Director of Research Dr Ralph Useldinger and Project Manager Dr Christian Lamberti at the award ceremony (Photo: CERATIZIT)
The CERATIZIT Group has won the 2020 Innovation Award of the FEDIL business federation in the “Process” category for the development of a new process for the additive manufacturing of tungsten carbide-cobalt.
The additive manufacturing of components made of plastic, steel and other materials has continued to grow in importance over the last few years. However, in the case of cemented carbide, there had not been a reliable process so far that achieved the same standard of quality as the manufacturing processes that had been established and optimised over decades. With its newly developed process, CERATIZIT not only achieves the customary quality of products manufactured by pressing and machining but can also respond better to customer requirements.
“Additive manufacturing of carbide products provides us with more flexibility in terms of implementing customer requirements and opens new design possibilities, which we can use to offer our customers highly optimised, individual solutions in minimum time,” explained Dr. Ralph Useldinger, Head of Research & Development at CERATIZIT.
Faster delivery at lower costs
One of the main advantages of the additive manufacturing of cemented carbide is the time and cost savings during the critical ramp-up of products in small batches and of high complexity such as the manufacturing of prototypes. By producing the geometry directly from the design software, 3D printing allows for the fast planning and implementation of projects, without the use of production-intensive shapes and dies as well as expensive, diamond-tipped tools which are needed for the machining of carbide parts. This saves a lot of valuable time and money, particularly in the development of prototypes.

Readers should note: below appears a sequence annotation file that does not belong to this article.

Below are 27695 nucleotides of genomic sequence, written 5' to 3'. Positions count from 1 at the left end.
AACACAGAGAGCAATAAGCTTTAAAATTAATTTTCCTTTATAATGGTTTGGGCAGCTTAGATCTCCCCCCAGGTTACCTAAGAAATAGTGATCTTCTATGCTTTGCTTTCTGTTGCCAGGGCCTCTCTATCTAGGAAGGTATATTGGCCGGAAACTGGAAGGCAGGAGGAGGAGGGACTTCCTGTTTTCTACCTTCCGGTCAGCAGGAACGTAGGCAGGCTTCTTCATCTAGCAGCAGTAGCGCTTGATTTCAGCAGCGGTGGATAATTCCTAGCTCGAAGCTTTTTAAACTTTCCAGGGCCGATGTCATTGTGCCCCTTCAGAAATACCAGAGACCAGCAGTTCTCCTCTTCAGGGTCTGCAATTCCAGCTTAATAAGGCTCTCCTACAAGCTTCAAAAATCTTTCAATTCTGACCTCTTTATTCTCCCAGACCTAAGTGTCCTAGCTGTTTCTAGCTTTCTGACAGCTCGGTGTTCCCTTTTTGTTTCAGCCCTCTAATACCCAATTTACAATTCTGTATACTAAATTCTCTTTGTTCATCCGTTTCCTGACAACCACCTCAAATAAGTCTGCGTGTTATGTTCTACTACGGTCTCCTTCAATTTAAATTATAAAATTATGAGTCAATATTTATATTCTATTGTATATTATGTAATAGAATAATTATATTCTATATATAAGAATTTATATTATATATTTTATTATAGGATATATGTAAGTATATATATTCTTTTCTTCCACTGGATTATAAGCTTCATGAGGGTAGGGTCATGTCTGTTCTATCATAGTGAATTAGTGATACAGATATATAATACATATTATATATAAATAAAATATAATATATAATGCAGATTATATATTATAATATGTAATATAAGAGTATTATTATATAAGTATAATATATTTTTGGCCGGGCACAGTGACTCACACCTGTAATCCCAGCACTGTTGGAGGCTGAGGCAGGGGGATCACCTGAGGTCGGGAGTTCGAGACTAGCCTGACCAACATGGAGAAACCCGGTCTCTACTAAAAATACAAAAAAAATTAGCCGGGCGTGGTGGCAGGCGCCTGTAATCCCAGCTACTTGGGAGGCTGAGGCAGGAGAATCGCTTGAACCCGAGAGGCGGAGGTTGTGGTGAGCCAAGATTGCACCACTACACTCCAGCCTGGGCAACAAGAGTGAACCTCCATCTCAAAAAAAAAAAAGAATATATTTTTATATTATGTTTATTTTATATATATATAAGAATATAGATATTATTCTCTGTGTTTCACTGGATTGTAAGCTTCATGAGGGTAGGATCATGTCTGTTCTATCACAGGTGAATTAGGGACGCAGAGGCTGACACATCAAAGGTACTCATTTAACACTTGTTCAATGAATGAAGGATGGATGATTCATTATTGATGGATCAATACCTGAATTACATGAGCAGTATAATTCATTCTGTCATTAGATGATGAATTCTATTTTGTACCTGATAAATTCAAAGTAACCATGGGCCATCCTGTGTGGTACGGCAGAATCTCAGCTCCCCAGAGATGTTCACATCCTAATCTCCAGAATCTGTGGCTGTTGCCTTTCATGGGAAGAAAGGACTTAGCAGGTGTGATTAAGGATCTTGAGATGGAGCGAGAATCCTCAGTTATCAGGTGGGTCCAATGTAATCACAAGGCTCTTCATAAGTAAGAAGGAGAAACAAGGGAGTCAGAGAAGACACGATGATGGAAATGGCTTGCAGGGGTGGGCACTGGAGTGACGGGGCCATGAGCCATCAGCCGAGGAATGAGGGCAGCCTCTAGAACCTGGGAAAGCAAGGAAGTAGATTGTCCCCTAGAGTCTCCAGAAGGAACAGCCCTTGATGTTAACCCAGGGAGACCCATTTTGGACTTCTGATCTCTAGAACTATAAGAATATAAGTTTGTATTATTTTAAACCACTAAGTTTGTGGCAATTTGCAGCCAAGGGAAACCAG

More freedom of design
The second big benefit of additive manufacturing is the wider range of possible shapes due to the direct production of free-form contours which go way beyond the limits of traditional manufacturing processes. Thanks to the new process, geometries can now be manufactured that were previously considered unfeasible. These include, for instance, structures that have undercuts or areas inaccessible to cutting tools such as cavities and channels inside the finished body which cannot be accessed from outside at a later stage. This innovation enables a higher degree of component complexity as well as a deeper level of integration while at the same time reducing the number of assemblies and individual components.